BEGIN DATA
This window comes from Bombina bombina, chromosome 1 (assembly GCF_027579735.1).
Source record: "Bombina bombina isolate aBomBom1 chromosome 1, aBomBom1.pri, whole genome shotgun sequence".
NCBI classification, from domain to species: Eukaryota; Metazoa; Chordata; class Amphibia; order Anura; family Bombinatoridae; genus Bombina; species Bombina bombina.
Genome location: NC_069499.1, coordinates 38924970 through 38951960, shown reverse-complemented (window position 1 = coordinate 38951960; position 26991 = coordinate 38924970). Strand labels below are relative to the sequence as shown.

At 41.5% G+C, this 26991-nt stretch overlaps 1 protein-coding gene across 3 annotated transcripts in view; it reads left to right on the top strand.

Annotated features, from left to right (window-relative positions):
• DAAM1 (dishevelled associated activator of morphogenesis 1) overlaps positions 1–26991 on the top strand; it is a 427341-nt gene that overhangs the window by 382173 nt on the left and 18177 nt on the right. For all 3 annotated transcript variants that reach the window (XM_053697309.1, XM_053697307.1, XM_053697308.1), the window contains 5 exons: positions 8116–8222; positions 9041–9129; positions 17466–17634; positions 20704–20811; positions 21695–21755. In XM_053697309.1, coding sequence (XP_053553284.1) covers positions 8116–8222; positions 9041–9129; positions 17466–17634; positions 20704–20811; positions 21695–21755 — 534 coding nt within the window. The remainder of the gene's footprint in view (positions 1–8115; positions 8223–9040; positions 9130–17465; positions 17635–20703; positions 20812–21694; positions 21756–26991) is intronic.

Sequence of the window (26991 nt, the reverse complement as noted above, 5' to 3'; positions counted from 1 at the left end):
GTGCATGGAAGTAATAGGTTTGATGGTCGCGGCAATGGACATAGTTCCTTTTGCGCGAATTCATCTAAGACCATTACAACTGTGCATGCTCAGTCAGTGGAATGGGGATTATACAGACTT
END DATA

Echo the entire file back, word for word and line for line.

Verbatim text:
This window comes from Bombina bombina, chromosome 1 (assembly GCF_027579735.1).
Source record: "Bombina bombina isolate aBomBom1 chromosome 1, aBomBom1.pri, whole genome shotgun sequence".
NCBI classification, from domain to species: Eukaryota; Metazoa; Chordata; class Amphibia; order Anura; family Bombinatoridae; genus Bombina; species Bombina bombina.
Genome location: NC_069499.1, coordinates 38924970 through 38951960, shown reverse-complemented (window position 1 = coordinate 38951960; position 26991 = coordinate 38924970). Strand labels below are relative to the sequence as shown.

At 41.5% G+C, this 26991-nt stretch overlaps 1 protein-coding gene across 3 annotated transcripts in view; it reads left to right on the top strand.

Annotated features, from left to right (window-relative positions):
• DAAM1 (dishevelled associated activator of morphogenesis 1) overlaps positions 1–26991 on the top strand; it is a 427341-nt gene that overhangs the window by 382173 nt on the left and 18177 nt on the right. For all 3 annotated transcript variants that reach the window (XM_053697309.1, XM_053697307.1, XM_053697308.1), the window contains 5 exons: positions 8116–8222; positions 9041–9129; positions 17466–17634; positions 20704–20811; positions 21695–21755. In XM_053697309.1, coding sequence (XP_053553284.1) covers positions 8116–8222; positions 9041–9129; positions 17466–17634; positions 20704–20811; positions 21695–21755 — 534 coding nt within the window. The remainder of the gene's footprint in view (positions 1–8115; positions 8223–9040; positions 9130–17465; positions 17635–20703; positions 20812–21694; positions 21756–26991) is intronic.

Sequence of the window (26991 nt, the reverse complement as noted above, 5' to 3'; positions counted from 1 at the left end):
GTGCATGGAAGTAATAGGTTTGATGGTCGCGGCAATGGACATAGTTCCTTTTGCGCGAATTCATCTAAGACCATTACAACTGTGCATGCTCAGTCAGTGGAATGGGGATTATACAGACTT